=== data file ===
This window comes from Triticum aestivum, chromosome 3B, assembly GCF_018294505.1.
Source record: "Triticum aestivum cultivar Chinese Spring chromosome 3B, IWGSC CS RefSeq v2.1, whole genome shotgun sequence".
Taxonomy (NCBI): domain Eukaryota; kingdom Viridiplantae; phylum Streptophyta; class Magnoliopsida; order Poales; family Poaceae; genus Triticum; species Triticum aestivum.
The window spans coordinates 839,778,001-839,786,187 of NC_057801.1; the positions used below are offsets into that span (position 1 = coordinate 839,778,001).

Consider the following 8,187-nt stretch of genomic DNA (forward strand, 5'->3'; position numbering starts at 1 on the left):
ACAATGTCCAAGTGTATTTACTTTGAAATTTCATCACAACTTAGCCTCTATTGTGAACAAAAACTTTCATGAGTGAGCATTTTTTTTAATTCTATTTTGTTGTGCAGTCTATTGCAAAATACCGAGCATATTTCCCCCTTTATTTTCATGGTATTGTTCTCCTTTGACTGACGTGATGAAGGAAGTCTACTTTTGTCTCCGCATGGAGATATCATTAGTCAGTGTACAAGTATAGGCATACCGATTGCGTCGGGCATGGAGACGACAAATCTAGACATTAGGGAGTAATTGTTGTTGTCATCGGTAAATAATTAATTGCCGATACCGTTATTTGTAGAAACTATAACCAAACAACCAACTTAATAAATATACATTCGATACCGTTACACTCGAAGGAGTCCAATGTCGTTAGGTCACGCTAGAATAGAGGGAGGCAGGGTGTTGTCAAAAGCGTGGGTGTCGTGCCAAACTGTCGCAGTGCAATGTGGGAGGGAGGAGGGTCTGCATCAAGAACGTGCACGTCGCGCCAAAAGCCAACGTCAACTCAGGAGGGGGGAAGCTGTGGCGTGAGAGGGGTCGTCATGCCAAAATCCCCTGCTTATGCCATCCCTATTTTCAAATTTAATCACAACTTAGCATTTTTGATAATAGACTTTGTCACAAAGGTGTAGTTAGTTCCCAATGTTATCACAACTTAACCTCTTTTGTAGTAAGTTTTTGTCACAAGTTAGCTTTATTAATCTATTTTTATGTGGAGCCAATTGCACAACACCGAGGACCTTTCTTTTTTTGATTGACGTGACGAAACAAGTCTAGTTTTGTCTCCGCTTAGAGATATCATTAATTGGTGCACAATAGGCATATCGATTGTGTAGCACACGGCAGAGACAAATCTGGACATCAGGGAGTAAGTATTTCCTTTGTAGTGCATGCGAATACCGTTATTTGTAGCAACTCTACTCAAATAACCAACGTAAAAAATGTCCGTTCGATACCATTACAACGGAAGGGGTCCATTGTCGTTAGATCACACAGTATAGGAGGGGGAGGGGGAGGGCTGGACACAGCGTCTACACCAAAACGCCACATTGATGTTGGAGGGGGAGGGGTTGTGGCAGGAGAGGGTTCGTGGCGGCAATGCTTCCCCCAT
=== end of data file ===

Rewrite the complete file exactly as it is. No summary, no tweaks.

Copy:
This window comes from Triticum aestivum, chromosome 3B, assembly GCF_018294505.1.
Source record: "Triticum aestivum cultivar Chinese Spring chromosome 3B, IWGSC CS RefSeq v2.1, whole genome shotgun sequence".
Taxonomy (NCBI): domain Eukaryota; kingdom Viridiplantae; phylum Streptophyta; class Magnoliopsida; order Poales; family Poaceae; genus Triticum; species Triticum aestivum.
The window spans coordinates 839,778,001-839,786,187 of NC_057801.1; the positions used below are offsets into that span (position 1 = coordinate 839,778,001).

Consider the following 8,187-nt stretch of genomic DNA (forward strand, 5'->3'; position numbering starts at 1 on the left):
ACAATGTCCAAGTGTATTTACTTTGAAATTTCATCACAACTTAGCCTCTATTGTGAACAAAAACTTTCATGAGTGAGCATTTTTTTTAATTCTATTTTGTTGTGCAGTCTATTGCAAAATACCGAGCATATTTCCCCCTTTATTTTCATGGTATTGTTCTCCTTTGACTGACGTGATGAAGGAAGTCTACTTTTGTCTCCGCATGGAGATATCATTAGTCAGTGTACAAGTATAGGCATACCGATTGCGTCGGGCATGGAGACGACAAATCTAGACATTAGGGAGTAATTGTTGTTGTCATCGGTAAATAATTAATTGCCGATACCGTTATTTGTAGAAACTATAACCAAACAACCAACTTAATAAATATACATTCGATACCGTTACACTCGAAGGAGTCCAATGTCGTTAGGTCACGCTAGAATAGAGGGAGGCAGGGTGTTGTCAAAAGCGTGGGTGTCGTGCCAAACTGTCGCAGTGCAATGTGGGAGGGAGGAGGGTCTGCATCAAGAACGTGCACGTCGCGCCAAAAGCCAACGTCAACTCAGGAGGGGGGAAGCTGTGGCGTGAGAGGGGTCGTCATGCCAAAATCCCCTGCTTATGCCATCCCTATTTTCAAATTTAATCACAACTTAGCATTTTTGATAATAGACTTTGTCACAAAGGTGTAGTTAGTTCCCAATGTTATCACAACTTAACCTCTTTTGTAGTAAGTTTTTGTCACAAGTTAGCTTTATTAATCTATTTTTATGTGGAGCCAATTGCACAACACCGAGGACCTTTCTTTTTTTGATTGACGTGACGAAACAAGTCTAGTTTTGTCTCCGCTTAGAGATATCATTAATTGGTGCACAATAGGCATATCGATTGTGTAGCACACGGCAGAGACAAATCTGGACATCAGGGAGTAAGTATTTCCTTTGTAGTGCATGCGAATACCGTTATTTGTAGCAACTCTACTCAAATAACCAACGTAAAAAATGTCCGTTCGATACCATTACAACGGAAGGGGTCCATTGTCGTTAGATCACACAGTATAGGAGGGGGAGGGGGAGGGCTGGACACAGCGTCTACACCAAAACGCCACATTGATGTTGGAGGGGGAGGGGTTGTGGCAGGAGAGGGTTCGTGGCGGCAATGCTTCCCCCAT